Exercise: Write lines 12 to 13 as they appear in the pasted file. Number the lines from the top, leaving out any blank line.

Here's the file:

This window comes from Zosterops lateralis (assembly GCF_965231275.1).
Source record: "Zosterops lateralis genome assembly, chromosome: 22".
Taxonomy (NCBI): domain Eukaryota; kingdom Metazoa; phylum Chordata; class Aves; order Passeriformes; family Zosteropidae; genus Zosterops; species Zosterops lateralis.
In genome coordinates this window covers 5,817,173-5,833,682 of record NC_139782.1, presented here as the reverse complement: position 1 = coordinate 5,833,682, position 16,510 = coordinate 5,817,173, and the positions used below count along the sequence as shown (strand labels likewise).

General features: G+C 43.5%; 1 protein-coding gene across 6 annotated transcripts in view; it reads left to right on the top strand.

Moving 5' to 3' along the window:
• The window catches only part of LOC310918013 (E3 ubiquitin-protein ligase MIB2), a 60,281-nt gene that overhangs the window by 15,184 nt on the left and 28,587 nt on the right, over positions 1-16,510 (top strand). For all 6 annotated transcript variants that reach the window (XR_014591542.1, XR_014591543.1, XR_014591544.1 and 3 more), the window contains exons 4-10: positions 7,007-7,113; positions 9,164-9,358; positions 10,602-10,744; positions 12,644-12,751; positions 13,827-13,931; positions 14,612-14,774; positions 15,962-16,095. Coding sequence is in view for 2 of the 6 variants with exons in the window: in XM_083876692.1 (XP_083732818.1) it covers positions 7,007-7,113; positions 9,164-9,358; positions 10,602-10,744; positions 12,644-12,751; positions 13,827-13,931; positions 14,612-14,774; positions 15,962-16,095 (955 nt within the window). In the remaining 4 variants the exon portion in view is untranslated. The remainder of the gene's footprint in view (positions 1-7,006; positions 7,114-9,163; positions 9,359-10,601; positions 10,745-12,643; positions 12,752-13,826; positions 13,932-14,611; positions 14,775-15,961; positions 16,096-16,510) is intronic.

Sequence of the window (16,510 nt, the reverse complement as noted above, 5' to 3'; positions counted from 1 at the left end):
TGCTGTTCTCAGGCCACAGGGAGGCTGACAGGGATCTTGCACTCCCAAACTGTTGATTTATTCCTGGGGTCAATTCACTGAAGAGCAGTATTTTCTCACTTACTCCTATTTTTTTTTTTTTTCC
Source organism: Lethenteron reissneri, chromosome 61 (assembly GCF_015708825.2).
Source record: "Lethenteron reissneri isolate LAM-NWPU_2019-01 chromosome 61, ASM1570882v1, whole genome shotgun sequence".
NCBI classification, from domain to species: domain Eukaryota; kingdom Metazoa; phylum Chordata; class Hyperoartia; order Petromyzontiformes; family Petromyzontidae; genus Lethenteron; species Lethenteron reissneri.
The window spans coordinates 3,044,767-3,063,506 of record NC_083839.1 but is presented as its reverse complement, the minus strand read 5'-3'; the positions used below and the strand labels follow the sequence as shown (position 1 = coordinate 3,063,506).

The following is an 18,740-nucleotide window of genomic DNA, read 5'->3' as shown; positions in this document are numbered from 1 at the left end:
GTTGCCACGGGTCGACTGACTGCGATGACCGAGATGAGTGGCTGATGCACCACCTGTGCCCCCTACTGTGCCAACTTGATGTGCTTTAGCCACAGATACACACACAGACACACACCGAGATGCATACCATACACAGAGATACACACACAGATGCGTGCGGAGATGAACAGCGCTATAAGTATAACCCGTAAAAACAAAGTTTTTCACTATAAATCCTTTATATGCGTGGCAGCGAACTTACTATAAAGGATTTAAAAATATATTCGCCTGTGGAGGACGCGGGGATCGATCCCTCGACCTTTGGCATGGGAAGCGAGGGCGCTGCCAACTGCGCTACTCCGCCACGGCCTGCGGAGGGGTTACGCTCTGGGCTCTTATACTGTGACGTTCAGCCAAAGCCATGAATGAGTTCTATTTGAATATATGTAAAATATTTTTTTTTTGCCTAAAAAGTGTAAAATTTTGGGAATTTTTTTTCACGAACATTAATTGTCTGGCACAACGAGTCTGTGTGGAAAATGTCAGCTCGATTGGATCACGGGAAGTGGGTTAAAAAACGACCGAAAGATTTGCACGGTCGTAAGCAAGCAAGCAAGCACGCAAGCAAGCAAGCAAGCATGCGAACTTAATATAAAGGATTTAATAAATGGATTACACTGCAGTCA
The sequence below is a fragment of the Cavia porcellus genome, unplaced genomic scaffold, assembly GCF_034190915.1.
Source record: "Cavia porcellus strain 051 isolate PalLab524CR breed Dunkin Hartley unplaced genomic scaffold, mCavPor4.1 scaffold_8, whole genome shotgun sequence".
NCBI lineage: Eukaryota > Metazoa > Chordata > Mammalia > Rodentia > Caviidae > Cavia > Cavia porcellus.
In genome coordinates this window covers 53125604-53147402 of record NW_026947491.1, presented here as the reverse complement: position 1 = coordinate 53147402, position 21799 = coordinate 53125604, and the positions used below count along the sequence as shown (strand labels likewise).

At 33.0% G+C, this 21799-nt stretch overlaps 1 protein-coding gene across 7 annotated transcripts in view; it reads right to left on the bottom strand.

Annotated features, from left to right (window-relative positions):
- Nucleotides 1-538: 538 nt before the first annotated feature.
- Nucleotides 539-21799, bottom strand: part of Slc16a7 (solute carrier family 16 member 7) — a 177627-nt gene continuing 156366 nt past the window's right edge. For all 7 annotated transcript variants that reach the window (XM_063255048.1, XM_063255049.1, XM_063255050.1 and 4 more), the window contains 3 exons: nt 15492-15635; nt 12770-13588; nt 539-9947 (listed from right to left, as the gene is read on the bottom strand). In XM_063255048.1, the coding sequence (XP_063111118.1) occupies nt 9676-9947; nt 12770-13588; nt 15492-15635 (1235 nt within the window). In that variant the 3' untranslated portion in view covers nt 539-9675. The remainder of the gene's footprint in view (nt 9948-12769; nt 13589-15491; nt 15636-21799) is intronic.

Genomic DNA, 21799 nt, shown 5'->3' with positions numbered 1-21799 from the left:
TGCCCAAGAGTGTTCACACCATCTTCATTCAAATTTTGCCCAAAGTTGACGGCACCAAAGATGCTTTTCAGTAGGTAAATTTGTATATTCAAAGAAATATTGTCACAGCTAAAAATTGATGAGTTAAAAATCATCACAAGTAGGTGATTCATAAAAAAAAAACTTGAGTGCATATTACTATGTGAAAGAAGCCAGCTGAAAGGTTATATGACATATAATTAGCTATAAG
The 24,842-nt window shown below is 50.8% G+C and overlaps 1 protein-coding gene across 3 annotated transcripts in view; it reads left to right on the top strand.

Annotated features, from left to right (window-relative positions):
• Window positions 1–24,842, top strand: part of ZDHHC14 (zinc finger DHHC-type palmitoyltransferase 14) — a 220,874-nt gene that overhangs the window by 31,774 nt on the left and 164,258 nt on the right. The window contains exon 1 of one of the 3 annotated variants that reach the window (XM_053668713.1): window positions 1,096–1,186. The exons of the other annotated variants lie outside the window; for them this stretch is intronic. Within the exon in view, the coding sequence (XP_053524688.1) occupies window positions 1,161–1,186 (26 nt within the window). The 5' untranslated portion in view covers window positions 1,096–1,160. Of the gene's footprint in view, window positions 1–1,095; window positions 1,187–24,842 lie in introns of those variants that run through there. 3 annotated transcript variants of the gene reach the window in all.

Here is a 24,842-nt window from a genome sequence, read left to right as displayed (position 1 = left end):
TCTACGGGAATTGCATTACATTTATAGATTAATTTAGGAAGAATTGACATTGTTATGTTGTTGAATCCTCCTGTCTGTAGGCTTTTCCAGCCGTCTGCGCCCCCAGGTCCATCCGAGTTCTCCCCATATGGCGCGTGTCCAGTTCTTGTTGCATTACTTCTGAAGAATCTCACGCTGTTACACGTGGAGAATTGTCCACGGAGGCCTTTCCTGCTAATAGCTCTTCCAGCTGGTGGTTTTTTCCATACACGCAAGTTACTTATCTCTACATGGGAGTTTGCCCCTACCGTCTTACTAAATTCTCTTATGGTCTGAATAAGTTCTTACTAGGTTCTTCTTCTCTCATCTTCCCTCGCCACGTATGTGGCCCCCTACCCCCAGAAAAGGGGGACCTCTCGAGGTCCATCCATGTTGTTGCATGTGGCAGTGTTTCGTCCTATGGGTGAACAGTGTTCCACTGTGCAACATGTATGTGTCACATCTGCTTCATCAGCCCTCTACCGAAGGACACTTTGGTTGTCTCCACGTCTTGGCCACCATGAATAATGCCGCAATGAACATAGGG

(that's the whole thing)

NCBI classification, from domain to species: domain Eukaryota; kingdom Metazoa; phylum Chordata; class Hyperoartia; order Petromyzontiformes; family Petromyzontidae; genus Lethenteron; species Lethenteron reissneri.
The window spans coordinates 3,044,767-3,063,506 of record NC_083839.1 but is presented as its reverse complement, the minus strand read 5'-3'; the positions used below and the strand labels follow the sequence as shown (position 1 = coordinate 3,063,506).